Good morning Christians, seekers, and friends!
Good to see you this morning! And thanks so much for joining us in worship whether you are here in the Church or watching us online! Now I know it is rather early to talk about this – especially on a Sunday before brunch, but I am going to talk about sandwiches. Because sandwiches are a thing all around the globe– the thing you may have grown up eating for lunch, a quick snack, or meal. While the ingredients may vary and their monikers too, they are similar in construction – essentially some kind of filling (meat, cheese, peanut butter and jelly) placed in between two pieces of bread, roll, bun, or baguette. The English word is traced back to the British statesman John Montague (1718-92), 4th Earl of Sandwich. From the 18th century on, sandwiches have become a normal part of folks’ meals pretty much everywhere. There is something so simple and comforting about sandwiches. A grilled cheese, a PB & J, a BLT reminds us of our childhood, our school – home! Sandwiches are great because they are the perfect eating-on-the-go meal something we all know too much about. Here at Epiphany, we have been making sandwiches each week for over a year and a half for to-go meals for our Operation Nightwatch neighbors experiencing homelessness. And at our service site, Community Lunch on Capital Hill, volunteers make peanut butter and jelly sandwiches each day to be included as a snack in addition to the hot to-go meals they make for those in need.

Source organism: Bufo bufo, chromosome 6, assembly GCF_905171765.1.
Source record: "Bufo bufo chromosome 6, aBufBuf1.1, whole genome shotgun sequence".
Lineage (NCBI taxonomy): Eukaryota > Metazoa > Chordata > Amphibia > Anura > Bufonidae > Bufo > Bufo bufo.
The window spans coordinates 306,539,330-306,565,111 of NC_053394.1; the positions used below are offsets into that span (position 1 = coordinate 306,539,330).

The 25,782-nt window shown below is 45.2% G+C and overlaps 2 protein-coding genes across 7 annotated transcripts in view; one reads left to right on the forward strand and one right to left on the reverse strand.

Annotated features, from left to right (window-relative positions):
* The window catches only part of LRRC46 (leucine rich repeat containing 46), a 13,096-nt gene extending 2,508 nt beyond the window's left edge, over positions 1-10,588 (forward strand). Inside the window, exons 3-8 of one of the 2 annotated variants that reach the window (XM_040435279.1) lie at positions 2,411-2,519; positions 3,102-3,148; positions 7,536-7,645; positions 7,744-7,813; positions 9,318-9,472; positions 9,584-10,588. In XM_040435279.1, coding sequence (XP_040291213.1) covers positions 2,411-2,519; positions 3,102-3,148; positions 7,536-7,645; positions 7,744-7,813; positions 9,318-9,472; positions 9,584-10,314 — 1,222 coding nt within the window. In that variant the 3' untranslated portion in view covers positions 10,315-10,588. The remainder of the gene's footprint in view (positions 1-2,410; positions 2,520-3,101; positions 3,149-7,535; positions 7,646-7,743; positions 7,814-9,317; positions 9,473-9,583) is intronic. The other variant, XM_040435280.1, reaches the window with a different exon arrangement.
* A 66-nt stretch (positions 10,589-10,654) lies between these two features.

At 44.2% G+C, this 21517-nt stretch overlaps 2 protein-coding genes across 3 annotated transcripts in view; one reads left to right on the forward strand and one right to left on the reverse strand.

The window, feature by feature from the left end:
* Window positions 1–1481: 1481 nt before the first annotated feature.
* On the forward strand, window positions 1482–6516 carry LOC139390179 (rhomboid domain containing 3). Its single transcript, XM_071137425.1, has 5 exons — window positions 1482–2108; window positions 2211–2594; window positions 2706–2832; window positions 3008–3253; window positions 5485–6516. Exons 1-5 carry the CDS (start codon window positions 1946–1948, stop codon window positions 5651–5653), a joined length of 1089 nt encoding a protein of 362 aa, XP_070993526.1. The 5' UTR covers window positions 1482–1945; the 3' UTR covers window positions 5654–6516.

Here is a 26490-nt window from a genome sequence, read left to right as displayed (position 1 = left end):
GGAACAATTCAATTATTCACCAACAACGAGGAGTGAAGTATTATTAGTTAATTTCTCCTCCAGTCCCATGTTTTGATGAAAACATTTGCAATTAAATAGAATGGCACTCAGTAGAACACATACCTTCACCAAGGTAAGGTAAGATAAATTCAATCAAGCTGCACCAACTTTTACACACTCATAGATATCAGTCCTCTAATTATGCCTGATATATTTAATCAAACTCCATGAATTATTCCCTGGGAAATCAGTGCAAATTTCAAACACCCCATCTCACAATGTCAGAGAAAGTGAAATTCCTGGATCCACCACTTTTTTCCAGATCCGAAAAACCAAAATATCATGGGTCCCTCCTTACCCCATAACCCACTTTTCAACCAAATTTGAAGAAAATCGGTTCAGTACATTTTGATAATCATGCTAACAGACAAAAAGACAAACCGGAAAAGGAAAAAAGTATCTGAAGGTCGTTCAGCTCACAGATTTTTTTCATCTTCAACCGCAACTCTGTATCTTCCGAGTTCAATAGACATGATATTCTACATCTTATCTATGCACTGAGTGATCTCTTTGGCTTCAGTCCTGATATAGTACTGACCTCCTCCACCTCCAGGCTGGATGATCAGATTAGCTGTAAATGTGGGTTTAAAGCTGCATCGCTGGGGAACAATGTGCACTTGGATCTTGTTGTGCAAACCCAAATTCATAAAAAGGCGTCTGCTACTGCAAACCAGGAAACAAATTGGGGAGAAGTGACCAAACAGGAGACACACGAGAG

While I am glad to talk about different sandwiches all day long – you know how I get, I am bringing them up this morning because our gospel reading today, is really best understood in terms of its original construction as a sandwich – a technique officially called intercalcation, that Mark uses in his gospel. Mark’s sandwiches are made by his insertion of a different story in between the first and second parts of a narrative so that both stories can be understood and interpreted together. So, today’s gospel is better understood if we include the last portion of last week’s gospel because verse 42 returns to the topic under discussion in Mark 33-36 about who is the greatest and Jesus’ placement of a small child amongst them. In between the slices of this story, we find another story about an unknown exorcist healing in Jesus’ name with both stories providing context for one another. So, again, today’s gospel story is divided in this way:
- Story 1, also known as slice of bread #1, (Mark 9:33-37) — Argument over who is the greatest results in Jesus’ declaration that greatness in God’s kingdom will be defined by who is last and servant of all, represented in a small child.
- Story 2, the insides, the pb and j, the meat (Mark 9:38-41) — The disciples are uptight over an unknown exorcist healing in the name of Jesus.
- Story 1, the other slice of bread, continued (Mark 9:42-50) — Warnings about those who put a stumbling block before any little one who would believe in Jesus.[i]
While we are mainly considering this little sandwich of text today, I would recommend when reading Mark to pay attention to how he carefully places his stories together in this way. What we often see is that these sandwiches are often part of a larger, let’s say a double or triple decker sandwich. For example, our story we’ve just referred to as number one comes on the heels of Jesus exorcising the demons from a young man that the disciples had been unable to do on their own and directly after Jesus’ second foretelling of his death and resurrection.